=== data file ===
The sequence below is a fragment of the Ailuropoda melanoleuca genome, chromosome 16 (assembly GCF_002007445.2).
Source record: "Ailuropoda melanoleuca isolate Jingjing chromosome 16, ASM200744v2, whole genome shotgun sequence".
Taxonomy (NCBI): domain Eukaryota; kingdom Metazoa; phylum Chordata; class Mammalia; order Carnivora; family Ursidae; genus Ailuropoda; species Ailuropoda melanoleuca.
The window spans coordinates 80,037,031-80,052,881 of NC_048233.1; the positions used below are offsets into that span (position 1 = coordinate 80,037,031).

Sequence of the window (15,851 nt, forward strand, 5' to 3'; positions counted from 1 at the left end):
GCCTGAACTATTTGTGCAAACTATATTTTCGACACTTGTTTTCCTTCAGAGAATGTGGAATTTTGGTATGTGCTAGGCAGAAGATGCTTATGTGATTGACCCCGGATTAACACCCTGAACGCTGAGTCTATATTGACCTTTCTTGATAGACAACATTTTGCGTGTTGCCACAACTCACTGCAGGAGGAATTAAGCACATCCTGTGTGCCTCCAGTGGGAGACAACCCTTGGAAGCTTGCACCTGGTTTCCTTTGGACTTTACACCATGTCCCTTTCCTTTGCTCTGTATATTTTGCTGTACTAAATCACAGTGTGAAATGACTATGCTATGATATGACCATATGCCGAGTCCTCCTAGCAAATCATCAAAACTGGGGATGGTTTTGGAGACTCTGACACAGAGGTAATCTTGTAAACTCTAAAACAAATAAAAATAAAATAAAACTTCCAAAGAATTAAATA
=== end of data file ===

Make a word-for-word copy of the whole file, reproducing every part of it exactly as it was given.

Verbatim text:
The sequence below is a fragment of the Ailuropoda melanoleuca genome, chromosome 16 (assembly GCF_002007445.2).
Source record: "Ailuropoda melanoleuca isolate Jingjing chromosome 16, ASM200744v2, whole genome shotgun sequence".
Taxonomy (NCBI): domain Eukaryota; kingdom Metazoa; phylum Chordata; class Mammalia; order Carnivora; family Ursidae; genus Ailuropoda; species Ailuropoda melanoleuca.
The window spans coordinates 80,037,031-80,052,881 of NC_048233.1; the positions used below are offsets into that span (position 1 = coordinate 80,037,031).

Sequence of the window (15,851 nt, forward strand, 5' to 3'; positions counted from 1 at the left end):
GCCTGAACTATTTGTGCAAACTATATTTTCGACACTTGTTTTCCTTCAGAGAATGTGGAATTTTGGTATGTGCTAGGCAGAAGATGCTTATGTGATTGACCCCGGATTAACACCCTGAACGCTGAGTCTATATTGACCTTTCTTGATAGACAACATTTTGCGTGTTGCCACAACTCACTGCAGGAGGAATTAAGCACATCCTGTGTGCCTCCAGTGGGAGACAACCCTTGGAAGCTTGCACCTGGTTTCCTTTGGACTTTACACCATGTCCCTTTCCTTTGCTCTGTATATTTTGCTGTACTAAATCACAGTGTGAAATGACTATGCTATGATATGACCATATGCCGAGTCCTCCTAGCAAATCATCAAAACTGGGGATGGTTTTGGAGACTCTGACACAGAGGTAATCTTGTAAACTCTAAAACAAATAAAAATAAAATAAAACTTCCAAAGAATTAAATA